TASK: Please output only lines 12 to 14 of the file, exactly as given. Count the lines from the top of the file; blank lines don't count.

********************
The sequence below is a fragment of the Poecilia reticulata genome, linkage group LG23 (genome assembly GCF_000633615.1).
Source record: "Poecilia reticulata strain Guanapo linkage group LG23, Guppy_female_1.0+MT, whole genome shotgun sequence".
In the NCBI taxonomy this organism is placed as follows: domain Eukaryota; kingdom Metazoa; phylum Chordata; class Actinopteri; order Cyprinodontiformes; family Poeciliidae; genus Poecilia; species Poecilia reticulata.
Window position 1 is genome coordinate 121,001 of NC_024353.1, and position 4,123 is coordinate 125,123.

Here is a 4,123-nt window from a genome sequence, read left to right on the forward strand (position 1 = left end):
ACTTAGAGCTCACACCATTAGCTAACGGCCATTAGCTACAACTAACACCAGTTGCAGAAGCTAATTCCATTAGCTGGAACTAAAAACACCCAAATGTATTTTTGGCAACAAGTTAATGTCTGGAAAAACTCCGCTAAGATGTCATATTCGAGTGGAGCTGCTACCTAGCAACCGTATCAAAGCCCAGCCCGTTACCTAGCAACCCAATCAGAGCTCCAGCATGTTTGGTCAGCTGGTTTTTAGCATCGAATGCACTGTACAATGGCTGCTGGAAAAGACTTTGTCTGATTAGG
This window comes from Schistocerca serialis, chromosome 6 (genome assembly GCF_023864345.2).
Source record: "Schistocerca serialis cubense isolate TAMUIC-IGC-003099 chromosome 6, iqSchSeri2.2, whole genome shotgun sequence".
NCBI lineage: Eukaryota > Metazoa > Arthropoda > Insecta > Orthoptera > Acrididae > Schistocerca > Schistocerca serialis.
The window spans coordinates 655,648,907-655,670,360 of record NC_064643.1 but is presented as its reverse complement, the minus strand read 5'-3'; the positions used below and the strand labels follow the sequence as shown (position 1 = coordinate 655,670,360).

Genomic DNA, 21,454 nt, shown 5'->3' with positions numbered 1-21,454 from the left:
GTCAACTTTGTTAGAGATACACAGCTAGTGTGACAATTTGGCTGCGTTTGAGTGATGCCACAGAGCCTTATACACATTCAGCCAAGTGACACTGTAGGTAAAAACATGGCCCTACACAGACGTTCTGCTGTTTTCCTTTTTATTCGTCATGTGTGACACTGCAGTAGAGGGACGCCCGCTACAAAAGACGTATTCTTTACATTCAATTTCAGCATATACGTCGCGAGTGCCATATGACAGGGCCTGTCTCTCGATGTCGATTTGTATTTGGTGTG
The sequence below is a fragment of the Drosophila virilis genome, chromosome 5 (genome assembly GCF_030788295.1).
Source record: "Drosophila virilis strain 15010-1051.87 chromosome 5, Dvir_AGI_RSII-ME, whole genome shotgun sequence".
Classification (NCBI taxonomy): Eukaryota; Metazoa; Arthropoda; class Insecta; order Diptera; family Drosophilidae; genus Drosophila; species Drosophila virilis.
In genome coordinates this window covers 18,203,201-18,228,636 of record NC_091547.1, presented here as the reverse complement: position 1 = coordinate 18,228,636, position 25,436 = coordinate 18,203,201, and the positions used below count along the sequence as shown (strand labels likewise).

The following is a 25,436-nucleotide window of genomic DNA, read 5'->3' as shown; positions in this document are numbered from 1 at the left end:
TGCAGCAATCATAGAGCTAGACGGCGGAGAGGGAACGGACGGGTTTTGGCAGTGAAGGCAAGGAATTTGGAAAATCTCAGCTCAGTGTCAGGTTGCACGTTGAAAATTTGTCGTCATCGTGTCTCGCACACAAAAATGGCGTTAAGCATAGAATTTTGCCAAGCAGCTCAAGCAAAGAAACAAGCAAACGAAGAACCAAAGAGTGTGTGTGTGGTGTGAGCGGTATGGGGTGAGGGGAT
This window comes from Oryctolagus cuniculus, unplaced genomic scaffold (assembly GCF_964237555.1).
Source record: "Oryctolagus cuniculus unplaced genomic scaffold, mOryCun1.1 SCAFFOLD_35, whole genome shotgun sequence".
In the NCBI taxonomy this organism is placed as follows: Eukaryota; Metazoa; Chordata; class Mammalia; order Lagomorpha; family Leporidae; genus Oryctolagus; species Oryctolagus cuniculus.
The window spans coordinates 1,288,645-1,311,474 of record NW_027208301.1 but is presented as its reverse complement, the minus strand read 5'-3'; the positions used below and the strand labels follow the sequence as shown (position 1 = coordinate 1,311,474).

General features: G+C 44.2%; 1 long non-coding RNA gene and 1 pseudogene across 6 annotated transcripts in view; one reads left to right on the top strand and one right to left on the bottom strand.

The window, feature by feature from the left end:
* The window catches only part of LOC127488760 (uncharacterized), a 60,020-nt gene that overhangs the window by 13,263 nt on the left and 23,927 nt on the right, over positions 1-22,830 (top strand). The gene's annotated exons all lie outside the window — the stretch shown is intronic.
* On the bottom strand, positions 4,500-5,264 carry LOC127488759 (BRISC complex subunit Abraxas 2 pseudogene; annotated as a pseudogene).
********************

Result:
GTCAACTTTGTTAGAGATACACAGCTAGTGTGACAATTTGGCTGCGTTTGAGTGATGCCACAGAGCCTTATACACATTCAGCCAAGTGACACTGTAGGTAAAAACATGGCCCTACACAGACGTTCTGCTGTTTTCCTTTTTATTCGTCATGTGTGACACTGCAGTAGAGGGACGCCCGCTACAAAAGACGTATTCTTTACATTCAATTTCAGCATATACGTCGCGAGTGCCATATGACAGGGCCTGTCTCTCGATGTCGATTTGTATTTGGTGTG
The sequence below is a fragment of the Drosophila virilis genome, chromosome 5 (genome assembly GCF_030788295.1).
Source record: "Drosophila virilis strain 15010-1051.87 chromosome 5, Dvir_AGI_RSII-ME, whole genome shotgun sequence".